Rather than worrying about a magical optimum number, rigorously hone the survey to target desired outcomes.

Each question you ask should serve a purpose

If a question is unnecessary, strike it off. Employees’ time is precious, so make sure they spend it on things that have the potential to generate an actionable outcome.

Not every question needs to be tied to a specific action, but it should relate to a concept that the organization is willing to act upon. That way, if responses identify an area of improvement, the organization stands ready to use the data to make things better.

Each question should be able to contribute to the diagnosis of an issue, the evaluation of an opportunity, or the exploration of an alternative. If it doesn’t, then we need to ask: is this question necessary?

Choose the right approach

There are two separate approaches to designing survey questions:

  • The Benchmark Approach
  • The Strategic Alignment Approach

While both approaches are quite distinct – especially regarding how they start – they’re both aimed at achieving similar ends.

When founded on a deep knowledge of the organization and its priorities, either approach can get you a good end result.

Just remember: these are merely frameworks, not prescriptive guides. Some flexibility is okay.

Benchmark Approach

Benchmark approach to survey design.

The most common way to design an employee survey is to start with an established and robust survey template. Specialized vendors, like Culture Amp, can provide survey templates that have been validated through professional standards and broad-based application.

Survey templates of true quality will have been tested across a variety of industries, geographies, and organizational types. This repeated testing allows the survey template vendors to establish benchmarks. That’s why this is called the Benchmark Approach.

Benchmarks are established averages derived from responses to standardized question sets. They give necessary context to scores; especially considering that there is natural variance in question scores (some questions tend to score higher than others).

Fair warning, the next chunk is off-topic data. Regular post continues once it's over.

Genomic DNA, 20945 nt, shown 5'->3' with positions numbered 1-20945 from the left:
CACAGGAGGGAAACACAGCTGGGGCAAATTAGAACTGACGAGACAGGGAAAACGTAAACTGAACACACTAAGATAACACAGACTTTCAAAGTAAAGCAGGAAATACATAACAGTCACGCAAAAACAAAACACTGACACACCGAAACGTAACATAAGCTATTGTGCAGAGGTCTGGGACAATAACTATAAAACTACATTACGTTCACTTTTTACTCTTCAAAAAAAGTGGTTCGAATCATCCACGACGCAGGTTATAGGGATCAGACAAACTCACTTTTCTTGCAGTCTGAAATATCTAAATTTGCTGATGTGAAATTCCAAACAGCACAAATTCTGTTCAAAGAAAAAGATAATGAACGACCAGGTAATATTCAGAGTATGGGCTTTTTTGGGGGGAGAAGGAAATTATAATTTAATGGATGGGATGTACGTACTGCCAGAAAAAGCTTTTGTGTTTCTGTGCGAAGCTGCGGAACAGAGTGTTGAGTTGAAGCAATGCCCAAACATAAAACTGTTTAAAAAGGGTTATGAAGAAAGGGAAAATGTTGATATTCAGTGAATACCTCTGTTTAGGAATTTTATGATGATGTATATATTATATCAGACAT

After selecting a reliable and suitable survey template, it’s often a good idea to customize the design to suit your organization’s specific needs.

When surveying people for the first time, the Benchmark Approach is highly recommended. It’s a simple and effective way to objectively assess organizational strengths and weaknesses. Validated survey templates and benchmarked responses make it possible to inquire about a variety of topics in a way that can meet best-practice standards.

Take care to select a trusted partner as the source of survey templates. After all, benchmarks are only as valuable as the integrity of the data that underlies them.

Strategic Alignment Approach

Strategic alignment approach to survey design.

The Strategic Alignment approach is a little different. For this one, it’s the strategic initiatives of the organization that assume a central role.

The strategic alignment approach can be summarized in four steps:

  • List company objectives
  • Identify one aspect of the workforce that is pivotal to each objective
  • Determine a quantifiable characteristic to be the metric for that aspect
  • Word survey questions to capture that metric.

When making a list of company objectives, limit your focus to between three and five of the most important ones. These may be already articulated in brand foundation documentation, or it may be possible to distill them from the company vision and/or mission statement. If neither primary source is available, ask a leader “What keeps you up at night?” and extrapolate from there.

Next, for each objective, determine which aspect of the workforce is pivotal to achieving it.

Then, figure out what insight or quantifiable characteristic can serve as a relevant metric for that aspect.

Finally, write and organize the survey to capture that metric.

By the end of the process, you should have a handful of questions for each strategic initiative.

This approach is most appropriate for organizations going through a dramatic change in priorities or even an industry-wide shift.

Customized questions versus benchmarked wordings